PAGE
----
Flavors of Software Development

April 26, 2006

I’ve been at a small software consulting company for almost 3 years. Recently, after over two years of working on what I thought of as “standard” software projects, I switched projects at my software consulting company twice in 5 months, and switched to a completely different mode of development both times. The lesson? There is no such thing as a “standard” software project, and any tools, tips, and magic cures that work on one flavor of project will not work on another.

Projects can be categorized in a few different ways: New Standalone Development, Enhancements/Maintenance, and Operations. There are more, but these are the ones I have experience in. Here are some of the challenges I faced in each type of project.

New Standalone Development

Basically, a client needs a new web application, and we’d build it. Project were divided into a number of phases:

Everything could be pinned down and scheduled. Progress was indicated by an steadily growing line of checkmarks down the left side of a Gantt chart.

The challenge was understanding what the client needed, and finding the quickest way to produce the code and make sure it was high quality. For this, we had a variety of artifacts including use cases, use case realizations (quick writeups of the technical details necessary to implement a use case), and Gantt charts. To make things high quality we created unit tests and conducted peer code reviews.

Enhancements / Maintenance

I then switched to a team responsible for making enhancements and fixing bugs to a big part of an even bigger distributed enterprise application. A lot of the best practices on the previous project were no longer necessary.

The challenge here was making sure that we had gathered enough information from other teams about how a change would impact the system (pulling information) and then communicating the design quickly to everyone involved (pushing information). For the most part, strict, well formatted use cases were tossed in favor of team design around a table. We documented and explained designs with CRC cards (http://www.extremeprogramming.org/rules/crccards.html).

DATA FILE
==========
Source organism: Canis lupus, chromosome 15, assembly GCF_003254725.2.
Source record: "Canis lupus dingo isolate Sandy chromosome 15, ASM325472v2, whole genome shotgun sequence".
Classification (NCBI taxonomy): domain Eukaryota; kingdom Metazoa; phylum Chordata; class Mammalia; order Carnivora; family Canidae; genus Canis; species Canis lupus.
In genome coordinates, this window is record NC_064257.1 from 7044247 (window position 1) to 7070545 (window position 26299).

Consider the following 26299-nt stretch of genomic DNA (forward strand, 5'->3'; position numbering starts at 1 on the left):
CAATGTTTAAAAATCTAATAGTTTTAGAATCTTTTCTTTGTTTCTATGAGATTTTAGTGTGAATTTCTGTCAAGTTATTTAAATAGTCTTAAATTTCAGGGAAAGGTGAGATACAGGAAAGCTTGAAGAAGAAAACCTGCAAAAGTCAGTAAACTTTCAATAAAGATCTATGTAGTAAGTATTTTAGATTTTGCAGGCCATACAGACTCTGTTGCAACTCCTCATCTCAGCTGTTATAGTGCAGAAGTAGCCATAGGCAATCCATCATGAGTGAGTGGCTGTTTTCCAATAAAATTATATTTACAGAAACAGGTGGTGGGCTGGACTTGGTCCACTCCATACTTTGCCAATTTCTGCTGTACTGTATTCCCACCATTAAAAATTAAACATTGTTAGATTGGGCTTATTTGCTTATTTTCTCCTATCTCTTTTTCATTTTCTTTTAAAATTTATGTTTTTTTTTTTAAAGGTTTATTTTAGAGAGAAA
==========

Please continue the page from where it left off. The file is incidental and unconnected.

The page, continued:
Another challenge was getting a grip on the incoming requests. We settled on a first come first serve solution only to have a critical bug knock everything aside. It felt disorganized and frustrating to both us and the client until we settled on the severity rating system below.

In practice, Sev 5 items get moved into Sev 3 or Sev 4 before they get worked on, but it makes people feel good to have things in a bin somewhere. Longer Sev 3 and Sev 4 items would still have use cases and code reviews, but anything else was done with as little overhead as possible.


I then switched to a project that was a combination of new development and operations. There were hour long stretches of development interspersed with managing emails, checking running processes, exporting and importing data, copying files, etc.

The big challenge with operations was making sure that no task was forgotten. I tried keeping it all in my head for a day or two. That didn’t work. I tried GTD, but I had to act on a lot of things immediately (that took way longer than 2 minutes), so I couldn’t just throw it in a processing bin. I tried making task lists on paper or blackberry, but it quickly became a list of all current and future tasks and grew to unwieldy proportions, and in the case of paper I hated rewriting things every few hours.

I needed something that was portable, quick to update, efficient to read, traceable (for status meetings) and where nothing fell through cracks.

The solution I came up with involves a manilla folder and is described in the next post.


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